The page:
Its lofty title an excellent indication of the elegant wordplay and literary gloss within, A Bower in the Arsacides is the debut LP from Montreal singer-songwriter, Tamara Sandor. The album opens with “Daisy,” a flutter of sparse handclaps, gaunt and hollow, that inevitably end up lost in a swirl of liquid honey vocal harmonies, the tepid timbre of upright bass and the twinkle of acoustic guitar.

Sandor’s vocals are one part charming antiquity and one part macabre avant-garde as she slides deftly in and out of falsetto in jagged jumps. Rather than clutter the album with a flood of instruments, Sandor has applied the concept of negative space to make the album seem sprawling and cavernous, using what’s missing just as much as what’s present. That’s not to say the instrumentation is pallid or boring, however, as she employs everything from kalimba to mandolin with a sense of purpose and aplomb.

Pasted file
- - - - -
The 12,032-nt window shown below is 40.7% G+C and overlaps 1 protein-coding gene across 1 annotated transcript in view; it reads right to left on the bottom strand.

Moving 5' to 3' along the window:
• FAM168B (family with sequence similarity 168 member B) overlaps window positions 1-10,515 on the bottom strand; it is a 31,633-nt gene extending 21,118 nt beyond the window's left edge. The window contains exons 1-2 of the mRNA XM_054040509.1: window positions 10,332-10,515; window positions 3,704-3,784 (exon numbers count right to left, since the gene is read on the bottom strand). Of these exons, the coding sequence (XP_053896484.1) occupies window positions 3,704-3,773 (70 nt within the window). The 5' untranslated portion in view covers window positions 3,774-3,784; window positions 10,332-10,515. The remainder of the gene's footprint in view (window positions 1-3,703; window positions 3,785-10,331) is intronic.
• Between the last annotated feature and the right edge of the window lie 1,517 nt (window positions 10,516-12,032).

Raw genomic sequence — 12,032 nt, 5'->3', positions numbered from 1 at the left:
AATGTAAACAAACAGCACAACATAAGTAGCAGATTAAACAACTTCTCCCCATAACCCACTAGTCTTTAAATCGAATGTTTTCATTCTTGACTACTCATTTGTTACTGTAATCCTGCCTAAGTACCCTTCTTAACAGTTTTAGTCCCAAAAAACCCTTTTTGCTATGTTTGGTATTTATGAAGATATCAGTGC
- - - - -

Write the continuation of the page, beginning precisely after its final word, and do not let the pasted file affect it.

While it’s sure to draw lazy comparisons to modern-folk songstresses like Laura Marling, the album is more rooted in ancient rambling folk and exquisite pastoral poetry. It’s an exceptionally restrained album and a stunning debut, the work of an artiste who has learned that less is more, and that understated beauty shines brighter than pop glitz and blaring neon glam.

By Nick Laugher


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